Visualizing Emergence seeks to explore and visualize phenomena of emergence in data representing technologically mediated human communication and exchange, that is, within a techno-social complex adaptive system (CAS).
Through interactions among their large numbers of parts, such systems exhibit emergent properties that cannot be predicted or understood simply from the rules of their lower-level components (Capra 1996, 29). For example an organism’s behaviour cannot be understood from the properties of its bio-molecules (Kauffman, Logan, Este, Hobill, Shmulevich, 2007). A principal means of understanding emergence is through modeling and visualization (Miller & Page, 2007; Sawyer, 2005).
The initial question we’ll investigate is, “How might data visualization techniques illuminate the role of emergence in the process of diffusion of innovations (Rogers 1962/2003), including the adoption and spread of new technologies and new ideas (memetics)?” This motivation stems from Van Alstyne and Logan (2007) in which emergence is seen as necessary for innovation. Hypotheses regarding the role of ‘bottom-up’ (emergent) and ‘top down’ (designed) forces will be formulated and tested. We will elaborate insights from Capra (1996; 2002), Barabási (2003), and Christakis and Fowler (2009).
Using textual analysis and other data as substrate, we’ll focus on data from CIV-DDD partners, IBM Cognos and public sources, possibly including Twitter and other accessible APIs. In time we expect to aggregate data from additional sources. Leveraging senior researcher and student contributions from OCAD and York Universities, the project will explore and exploit a synthesis of scientific, artistic and aesthetic techniques, with software from partners including IBM / Cognos.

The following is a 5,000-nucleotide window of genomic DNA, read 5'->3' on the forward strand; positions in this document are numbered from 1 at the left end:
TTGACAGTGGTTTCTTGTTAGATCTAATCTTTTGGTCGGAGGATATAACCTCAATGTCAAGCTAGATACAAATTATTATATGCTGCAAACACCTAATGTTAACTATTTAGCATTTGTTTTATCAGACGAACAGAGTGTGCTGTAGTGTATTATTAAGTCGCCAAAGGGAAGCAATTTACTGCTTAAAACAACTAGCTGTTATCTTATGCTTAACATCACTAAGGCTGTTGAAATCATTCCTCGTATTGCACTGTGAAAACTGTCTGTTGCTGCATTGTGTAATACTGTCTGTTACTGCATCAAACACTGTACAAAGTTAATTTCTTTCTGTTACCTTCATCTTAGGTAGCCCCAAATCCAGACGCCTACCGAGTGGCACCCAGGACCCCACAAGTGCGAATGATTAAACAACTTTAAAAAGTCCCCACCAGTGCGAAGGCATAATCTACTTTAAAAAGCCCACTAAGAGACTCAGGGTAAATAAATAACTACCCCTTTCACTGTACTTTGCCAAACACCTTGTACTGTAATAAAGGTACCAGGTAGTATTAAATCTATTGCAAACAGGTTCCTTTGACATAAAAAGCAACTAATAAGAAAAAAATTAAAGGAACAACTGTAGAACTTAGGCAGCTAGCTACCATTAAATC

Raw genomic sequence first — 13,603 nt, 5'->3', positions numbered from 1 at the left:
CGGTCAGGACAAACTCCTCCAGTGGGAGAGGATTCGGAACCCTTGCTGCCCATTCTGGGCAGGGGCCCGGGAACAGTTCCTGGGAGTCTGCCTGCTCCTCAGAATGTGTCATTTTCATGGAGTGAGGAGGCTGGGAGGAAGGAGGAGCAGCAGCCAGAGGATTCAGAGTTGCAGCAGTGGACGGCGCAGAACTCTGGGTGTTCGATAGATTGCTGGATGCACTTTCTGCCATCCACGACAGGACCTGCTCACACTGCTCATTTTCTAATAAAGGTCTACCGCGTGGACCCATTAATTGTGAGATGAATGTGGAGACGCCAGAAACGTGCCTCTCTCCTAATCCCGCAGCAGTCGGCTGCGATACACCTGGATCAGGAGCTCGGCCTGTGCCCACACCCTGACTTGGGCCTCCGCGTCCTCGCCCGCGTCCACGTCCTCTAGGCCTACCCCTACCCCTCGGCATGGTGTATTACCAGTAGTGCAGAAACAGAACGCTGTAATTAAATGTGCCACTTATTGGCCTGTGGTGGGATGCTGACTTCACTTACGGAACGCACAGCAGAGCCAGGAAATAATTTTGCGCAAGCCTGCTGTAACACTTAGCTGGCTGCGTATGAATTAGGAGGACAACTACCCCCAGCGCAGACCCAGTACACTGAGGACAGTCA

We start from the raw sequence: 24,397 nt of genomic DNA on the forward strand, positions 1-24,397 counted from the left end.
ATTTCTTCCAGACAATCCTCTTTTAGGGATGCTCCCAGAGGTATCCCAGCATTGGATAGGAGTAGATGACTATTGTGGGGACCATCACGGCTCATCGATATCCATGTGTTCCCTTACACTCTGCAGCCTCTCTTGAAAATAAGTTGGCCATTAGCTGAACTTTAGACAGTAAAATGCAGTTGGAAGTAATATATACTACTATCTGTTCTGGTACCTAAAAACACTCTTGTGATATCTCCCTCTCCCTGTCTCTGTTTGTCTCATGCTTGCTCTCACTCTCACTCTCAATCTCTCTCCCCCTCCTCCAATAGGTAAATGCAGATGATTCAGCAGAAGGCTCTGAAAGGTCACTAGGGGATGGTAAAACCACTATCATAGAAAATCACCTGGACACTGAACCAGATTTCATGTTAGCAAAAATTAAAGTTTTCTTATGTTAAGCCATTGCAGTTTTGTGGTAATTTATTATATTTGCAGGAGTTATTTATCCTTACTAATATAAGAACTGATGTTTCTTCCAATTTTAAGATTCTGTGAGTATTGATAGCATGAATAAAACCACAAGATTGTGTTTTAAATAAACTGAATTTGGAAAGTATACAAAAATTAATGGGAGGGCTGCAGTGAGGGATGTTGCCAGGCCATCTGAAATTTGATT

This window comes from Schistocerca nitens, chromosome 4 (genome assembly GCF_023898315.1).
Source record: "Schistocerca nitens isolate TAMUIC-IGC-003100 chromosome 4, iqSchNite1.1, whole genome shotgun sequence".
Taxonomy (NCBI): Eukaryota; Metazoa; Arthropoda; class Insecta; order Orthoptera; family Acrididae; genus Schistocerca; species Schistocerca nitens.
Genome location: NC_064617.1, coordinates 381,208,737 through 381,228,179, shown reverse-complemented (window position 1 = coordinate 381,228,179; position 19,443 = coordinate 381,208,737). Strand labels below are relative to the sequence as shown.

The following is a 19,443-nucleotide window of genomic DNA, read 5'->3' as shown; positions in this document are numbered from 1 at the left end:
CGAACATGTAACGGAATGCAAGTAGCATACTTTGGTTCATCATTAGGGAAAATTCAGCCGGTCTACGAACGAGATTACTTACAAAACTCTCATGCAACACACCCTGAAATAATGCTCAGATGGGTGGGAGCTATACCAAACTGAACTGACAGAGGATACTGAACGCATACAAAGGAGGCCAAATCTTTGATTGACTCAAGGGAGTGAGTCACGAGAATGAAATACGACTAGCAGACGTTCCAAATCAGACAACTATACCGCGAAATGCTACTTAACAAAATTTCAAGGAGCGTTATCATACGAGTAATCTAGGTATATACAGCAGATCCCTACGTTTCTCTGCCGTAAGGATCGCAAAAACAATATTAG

Visualizing Emergence is supported by NCE-GRAND. This project is funded in part by the Centre for Information Visualization and Data Driven Design established by the Ontario Research Fund (ORF).
Textual and asset visualization in humanities and social sciences, communications and medicine
Model-based scientific visualization of complex data sets
Emergent systems, data mining techniques and visualization
We will test, review and select the most appropriate software approach for developing the data models and generating dynamic results. The work will deliver findings tied to the following CIV-DDD project aims:
Appropriateness of 2D or 3D visualizations
Specific versus generic tools
This research will address challenges including:
Finding the right data set; evaluating data quality
Representing, managing multi-variant data
Models, metaphors; legibility, navigation
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